The Senate is back. @SenShilling weighs in on the waiver bill. "It continues to follow the path of handcuffing the incoming administration." Says it's giving the Legislature's Joint Finance Committee so much authority that it might as well be its own agency.
.@VinehoutK the bill will make it hard for the Evers admin to solve problems like providing better prenatal care. Every pilot program will need approval from the Legislature's budget committee. "This is like the middle school child asking permission to go to the bathroom."
Democrats read from a letter sent by 30 health care providers who said they had significant concerns with this bill.
Democratic Sen. Janet Bewley says this bill and others infuse more power in the Legislature's budget committee than was ever intended. "We have the responsibility to check ourselves. Absolute power corrupts absolutely."
The lame duck session bill restricting @GovElectEvers' ability to rescind federal Medicaid waivers has passed the Senate on an 18-15 vote.
The Senate is in caucus. No telling right now when they will be back.
Both the state Senate and Assebly are debating the major restrictions on Gov.-elect Tony Evers and AG-elect Josh Kaul. Democratic Sen. Fred Risser, the longest serving legislator in the U.S., is talking about all the governors he has served under in WI.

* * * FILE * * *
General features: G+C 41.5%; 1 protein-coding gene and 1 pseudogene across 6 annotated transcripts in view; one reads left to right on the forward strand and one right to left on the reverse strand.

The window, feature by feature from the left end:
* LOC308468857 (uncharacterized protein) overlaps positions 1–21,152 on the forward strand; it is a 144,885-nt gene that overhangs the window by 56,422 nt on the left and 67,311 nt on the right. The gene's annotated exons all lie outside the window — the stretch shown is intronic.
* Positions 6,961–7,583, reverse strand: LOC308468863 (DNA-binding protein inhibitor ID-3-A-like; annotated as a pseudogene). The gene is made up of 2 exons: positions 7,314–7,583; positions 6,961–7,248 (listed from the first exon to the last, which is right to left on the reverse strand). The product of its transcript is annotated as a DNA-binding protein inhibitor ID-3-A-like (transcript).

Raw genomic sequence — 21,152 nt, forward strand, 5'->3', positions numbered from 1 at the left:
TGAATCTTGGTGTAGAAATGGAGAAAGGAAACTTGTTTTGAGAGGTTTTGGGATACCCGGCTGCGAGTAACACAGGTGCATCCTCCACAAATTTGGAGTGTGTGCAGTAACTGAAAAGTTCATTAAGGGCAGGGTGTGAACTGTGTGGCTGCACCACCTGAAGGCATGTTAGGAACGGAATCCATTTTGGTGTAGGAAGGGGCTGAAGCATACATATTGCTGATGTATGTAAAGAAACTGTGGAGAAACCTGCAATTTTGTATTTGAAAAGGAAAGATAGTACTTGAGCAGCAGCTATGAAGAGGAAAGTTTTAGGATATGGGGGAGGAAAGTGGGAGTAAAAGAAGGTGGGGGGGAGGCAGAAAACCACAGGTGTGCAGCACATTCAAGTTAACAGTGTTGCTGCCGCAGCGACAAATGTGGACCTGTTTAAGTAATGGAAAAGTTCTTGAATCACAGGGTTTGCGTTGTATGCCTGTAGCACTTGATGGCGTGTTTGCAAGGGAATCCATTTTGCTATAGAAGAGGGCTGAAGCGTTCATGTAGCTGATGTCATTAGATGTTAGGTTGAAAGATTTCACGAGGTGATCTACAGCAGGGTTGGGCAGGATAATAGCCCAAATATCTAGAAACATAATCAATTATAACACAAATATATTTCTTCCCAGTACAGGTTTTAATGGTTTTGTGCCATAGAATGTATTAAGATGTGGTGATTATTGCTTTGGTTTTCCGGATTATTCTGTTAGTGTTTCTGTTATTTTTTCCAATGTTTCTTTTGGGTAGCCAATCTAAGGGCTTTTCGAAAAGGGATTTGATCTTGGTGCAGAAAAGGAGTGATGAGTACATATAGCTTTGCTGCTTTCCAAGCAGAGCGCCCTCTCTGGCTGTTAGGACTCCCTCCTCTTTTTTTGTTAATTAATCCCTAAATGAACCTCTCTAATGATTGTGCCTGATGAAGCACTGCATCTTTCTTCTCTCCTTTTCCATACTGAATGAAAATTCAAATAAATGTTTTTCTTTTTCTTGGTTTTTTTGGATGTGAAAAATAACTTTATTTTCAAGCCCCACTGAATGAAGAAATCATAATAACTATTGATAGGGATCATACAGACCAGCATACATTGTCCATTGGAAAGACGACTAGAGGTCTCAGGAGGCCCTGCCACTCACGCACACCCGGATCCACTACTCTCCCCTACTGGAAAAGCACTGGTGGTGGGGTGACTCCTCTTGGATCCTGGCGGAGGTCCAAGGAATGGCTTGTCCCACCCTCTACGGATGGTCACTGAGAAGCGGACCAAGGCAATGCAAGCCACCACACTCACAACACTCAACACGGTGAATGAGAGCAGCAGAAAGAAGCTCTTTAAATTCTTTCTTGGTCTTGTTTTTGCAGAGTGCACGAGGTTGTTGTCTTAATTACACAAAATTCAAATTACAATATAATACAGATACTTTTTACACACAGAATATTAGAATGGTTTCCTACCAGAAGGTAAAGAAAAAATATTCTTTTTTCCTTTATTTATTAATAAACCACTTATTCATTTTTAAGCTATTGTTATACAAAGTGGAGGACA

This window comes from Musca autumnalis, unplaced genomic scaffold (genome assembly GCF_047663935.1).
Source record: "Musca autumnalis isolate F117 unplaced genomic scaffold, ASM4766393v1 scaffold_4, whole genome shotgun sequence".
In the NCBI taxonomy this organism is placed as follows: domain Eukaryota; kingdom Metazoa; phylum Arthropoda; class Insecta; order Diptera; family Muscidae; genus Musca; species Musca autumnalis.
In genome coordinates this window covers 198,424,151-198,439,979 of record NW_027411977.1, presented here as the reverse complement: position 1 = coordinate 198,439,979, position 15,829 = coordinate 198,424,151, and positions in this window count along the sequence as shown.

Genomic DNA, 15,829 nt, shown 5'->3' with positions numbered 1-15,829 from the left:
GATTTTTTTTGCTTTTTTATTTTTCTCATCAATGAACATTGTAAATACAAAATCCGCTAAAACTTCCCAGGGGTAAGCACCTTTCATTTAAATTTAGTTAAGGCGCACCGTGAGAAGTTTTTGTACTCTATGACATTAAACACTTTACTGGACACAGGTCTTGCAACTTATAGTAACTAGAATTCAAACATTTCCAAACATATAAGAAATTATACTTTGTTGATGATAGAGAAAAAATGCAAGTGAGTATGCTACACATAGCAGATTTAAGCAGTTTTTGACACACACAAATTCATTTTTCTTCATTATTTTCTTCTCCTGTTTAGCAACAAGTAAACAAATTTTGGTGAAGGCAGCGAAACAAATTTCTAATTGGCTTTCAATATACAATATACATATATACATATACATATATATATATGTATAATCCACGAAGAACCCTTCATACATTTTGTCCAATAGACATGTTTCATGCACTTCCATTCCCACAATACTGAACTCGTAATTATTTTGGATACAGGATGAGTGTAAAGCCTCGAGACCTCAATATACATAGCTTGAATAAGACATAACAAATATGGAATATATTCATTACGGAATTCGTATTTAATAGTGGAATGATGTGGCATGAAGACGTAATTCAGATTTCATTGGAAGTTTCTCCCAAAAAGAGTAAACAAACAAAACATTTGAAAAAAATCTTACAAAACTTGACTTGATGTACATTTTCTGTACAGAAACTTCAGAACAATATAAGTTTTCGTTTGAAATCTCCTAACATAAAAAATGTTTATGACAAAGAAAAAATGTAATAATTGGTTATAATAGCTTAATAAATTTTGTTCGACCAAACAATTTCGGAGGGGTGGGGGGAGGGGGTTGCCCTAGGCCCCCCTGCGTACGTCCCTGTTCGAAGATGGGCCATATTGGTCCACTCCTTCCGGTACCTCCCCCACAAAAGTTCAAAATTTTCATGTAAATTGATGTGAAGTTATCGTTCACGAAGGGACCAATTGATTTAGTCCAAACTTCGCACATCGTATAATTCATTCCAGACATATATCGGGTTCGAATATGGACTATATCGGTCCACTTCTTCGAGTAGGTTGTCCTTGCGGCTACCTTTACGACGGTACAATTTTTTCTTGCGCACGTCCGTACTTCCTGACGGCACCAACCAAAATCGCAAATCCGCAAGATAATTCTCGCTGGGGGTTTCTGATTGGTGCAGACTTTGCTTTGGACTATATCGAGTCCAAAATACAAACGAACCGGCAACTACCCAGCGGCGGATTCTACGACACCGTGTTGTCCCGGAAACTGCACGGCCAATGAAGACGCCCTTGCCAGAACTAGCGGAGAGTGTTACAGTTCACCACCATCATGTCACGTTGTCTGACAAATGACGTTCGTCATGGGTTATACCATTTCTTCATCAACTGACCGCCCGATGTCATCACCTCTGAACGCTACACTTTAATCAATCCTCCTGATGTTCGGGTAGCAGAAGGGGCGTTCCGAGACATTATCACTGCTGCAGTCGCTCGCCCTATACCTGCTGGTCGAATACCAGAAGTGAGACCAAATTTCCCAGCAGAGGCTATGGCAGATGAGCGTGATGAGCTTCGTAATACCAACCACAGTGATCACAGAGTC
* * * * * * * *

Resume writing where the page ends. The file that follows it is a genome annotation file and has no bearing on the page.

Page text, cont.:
"The seeds you're planting may grow into something you will regret," Risser says. "Be fair. Give the voters the right to choose their governor and attorney general."
Democrats move for the Senate to adjourn. That motion fails. Back to debate on the session has been going off and on since yesterday.
An amended version of the bill is posted online. It still restricts early voting and would still block Gov-elect Evers & AG-elect Kaul from dropping the ACA lawsuit without the Joint Finance Committee's ok.…
The bill passes the Senate 17-16. Republican Sen. Robert Cowles joins Democrats in opposition.…
The Senate is now taking up a bill on preexisting conditions:…
16-17, the preexisting conditions bill is *not* concurred in.
GOP Sens Craig & Kapenga join Democrats in voting against the preexisting conditions bill. Dems said the bill did not go far enough because it would still allow lifetime caps. Sen. Fitzgerald had said recently that some Republicans viewed the bill as too much of a mandate.
And this was never really in any doubt, but the Senate did *not* take up the Kimberly Clark bill, which was originally the reason GOP lawmakers said they would consider a post-election extraordinary session.
Sen. Fitzgerald said last week that he only had 10-11 GOP votes for the Kimberly Clark bill.
The Wisconsin State Senate is adjourned.
.@SenFitzgerald releases a statement after the extraordinary session vote. "Citizens from every corner of Wisconsin deserve a strong legislative branch that stands on equal footing with an incoming administration that is based almost solely in Madison."
.@GovElectEvers on the lame duck session bills. "Power-hungry politicians rushed through sweeping changes to our laws to expand their own power and override the will of the people of Wisconsin who asked for change on November 6th."